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Fuel Cells: Out Of The Hype But Still Coming

In the past decades, fuel cells auto technology has become a buzzword in the industry. But the hype was silenced more than a decade ago. But experts are sure that technology will play a great part in the future of the automotive realm.

John Sheridan, the president, chief executive and the director of Ballard Power Systems, remembered it fondly and paradoxically. Sheridan said in an interview: "For the most part, we had only a working proof-of-concept back then," he said. "We hadn't really begun to do anything with it. But everybody was excited about it."



Between 1989 and 1994 Ballard, hydrogen fuel cells and car companies like General Motors Corp. have begun investing heavily in fuel cell technology. But there were inherent problems that would restrict the public's interest. Fuel cell technology is science. And according to some, science often does not conform to the needs of the next news cycle. There are trials and errors.

Science has little respect for deadlines. Additionally, it is also complicated and expensive. Its intricacy defies the sound bite, whether political or straight news. As a fact, its expense rattles investors who are more interested in the next big payoff than they are in the next big or best thing.

Ballard, founded in 1979 as Ballard Research and now headquartered in Burnaby, had formulated a technology fated to change the world. It was a hydrogen fuel cell with a proton-exchange membrane. The technology would trigger a reaction between hydrogen and oxygen to produce electricity. In cars and trucks, hydrogen fuel cells would signify an end to pollution coming from the Saturn muffler and other manufacturers’ tailpipes. It would also mean curbing reliance on foreign oil. Additionally, the technology would remove the vehicle as a negative component in the environmental equation. The press was agog and politicians rapt. But the hype and the enthusiasm faded.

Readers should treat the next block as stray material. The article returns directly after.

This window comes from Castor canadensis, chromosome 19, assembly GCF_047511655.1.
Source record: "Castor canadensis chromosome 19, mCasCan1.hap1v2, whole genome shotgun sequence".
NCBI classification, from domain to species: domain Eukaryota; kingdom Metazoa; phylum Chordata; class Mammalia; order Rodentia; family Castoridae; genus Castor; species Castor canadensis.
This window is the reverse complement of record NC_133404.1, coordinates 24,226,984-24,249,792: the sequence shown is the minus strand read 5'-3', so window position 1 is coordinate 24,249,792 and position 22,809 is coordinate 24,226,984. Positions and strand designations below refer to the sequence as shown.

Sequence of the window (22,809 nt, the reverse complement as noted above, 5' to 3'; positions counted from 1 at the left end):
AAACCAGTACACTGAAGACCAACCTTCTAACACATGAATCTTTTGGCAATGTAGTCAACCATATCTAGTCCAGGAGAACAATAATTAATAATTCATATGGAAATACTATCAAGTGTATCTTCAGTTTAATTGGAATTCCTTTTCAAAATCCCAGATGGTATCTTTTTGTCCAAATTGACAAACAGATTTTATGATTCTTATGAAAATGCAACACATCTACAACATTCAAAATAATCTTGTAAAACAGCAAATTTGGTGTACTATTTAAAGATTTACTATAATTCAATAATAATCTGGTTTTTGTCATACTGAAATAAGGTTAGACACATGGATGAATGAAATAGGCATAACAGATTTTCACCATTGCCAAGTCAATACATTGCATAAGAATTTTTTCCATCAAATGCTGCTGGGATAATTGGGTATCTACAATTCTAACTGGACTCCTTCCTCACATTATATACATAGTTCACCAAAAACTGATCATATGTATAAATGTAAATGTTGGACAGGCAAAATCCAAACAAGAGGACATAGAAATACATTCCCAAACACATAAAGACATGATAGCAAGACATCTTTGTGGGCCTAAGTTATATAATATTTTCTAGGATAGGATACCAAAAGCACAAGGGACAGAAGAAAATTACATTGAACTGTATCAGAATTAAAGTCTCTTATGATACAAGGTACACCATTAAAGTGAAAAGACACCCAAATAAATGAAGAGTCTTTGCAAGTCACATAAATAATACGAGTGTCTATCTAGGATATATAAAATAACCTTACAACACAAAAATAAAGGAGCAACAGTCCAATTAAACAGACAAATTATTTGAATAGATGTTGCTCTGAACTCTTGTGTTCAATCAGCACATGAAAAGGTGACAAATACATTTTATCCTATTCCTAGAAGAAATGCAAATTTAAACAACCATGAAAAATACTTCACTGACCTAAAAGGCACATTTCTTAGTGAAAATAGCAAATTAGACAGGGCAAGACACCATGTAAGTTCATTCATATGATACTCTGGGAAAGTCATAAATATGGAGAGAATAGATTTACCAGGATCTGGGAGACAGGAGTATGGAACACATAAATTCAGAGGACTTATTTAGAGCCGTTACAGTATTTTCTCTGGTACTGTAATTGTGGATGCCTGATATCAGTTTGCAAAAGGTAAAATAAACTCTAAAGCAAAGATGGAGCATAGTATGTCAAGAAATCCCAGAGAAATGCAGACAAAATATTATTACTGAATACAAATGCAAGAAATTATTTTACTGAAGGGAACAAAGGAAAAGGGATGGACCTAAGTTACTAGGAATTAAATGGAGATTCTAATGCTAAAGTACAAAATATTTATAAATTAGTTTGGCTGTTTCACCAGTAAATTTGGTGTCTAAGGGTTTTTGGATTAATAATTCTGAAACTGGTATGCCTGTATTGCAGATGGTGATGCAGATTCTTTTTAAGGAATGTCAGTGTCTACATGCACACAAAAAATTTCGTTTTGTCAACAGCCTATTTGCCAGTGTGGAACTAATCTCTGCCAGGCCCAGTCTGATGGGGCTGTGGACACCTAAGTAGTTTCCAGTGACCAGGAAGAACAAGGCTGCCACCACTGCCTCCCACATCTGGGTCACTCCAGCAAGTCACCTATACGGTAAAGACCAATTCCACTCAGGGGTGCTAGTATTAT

Ballard and hydrogen fuel cells faded from the news, ceded to the plea of gas-electric hybrid technology and to the delusions of the quick fix and the silver bullet. And therein dwells the satire. Neither hydrogen fuel cells nor Ballard went away. In fact, they are bigger than ever, as evidenced by Ballard's extensive research-and-development and manufacturing facility.

"Maybe we made some mistakes in the beginning by over-promising - that is, giving people the idea that the benefits of this technology would be immediate," Sheridan conceded. "The reality is that we're in a marathon race." He suggested that Ballard and the technology it has pioneered have many more miles to run before it reaches any finish line.

At present, notwithstanding its reported loss of .2 million in the first quarter, Ballard's future looks hopeful. And fuel cells are beginning to surface in sectors largely invisible in the past. Sheridan said that the continued development and application of the technology amounts to a long-distance race.

But at least he and Ballard now appear to be gaining more political backing as evidenced at the Pacific Economic Summit's Clean Energy Conference held last week. Both Gordon Campbell, premier of British Columbia, and California Gov. Arnold Schwarzenegger commended Ballard for its contributions to the development of alternative energy.

"We have to embrace the changes in front of us," Campbell said at the summit. "We have to look at what is being offered and ask: `How do we make the world a better place?' “That means we have to be willing to develop technologies that might not have an instant impact, "but that will have an impact 20 or 30 years from now.” By: Anthony Fontanelle Article Directory : http://www.articledashboard.com Anthony Fontanelle is a 35-year-old automotive buff who grew up in the Windy City. He does freelance work for an automotive magazine when he is not busy customizing cars in his shop. Simply visit www.satpartswholesale.com/saturn-muffler/ for more info.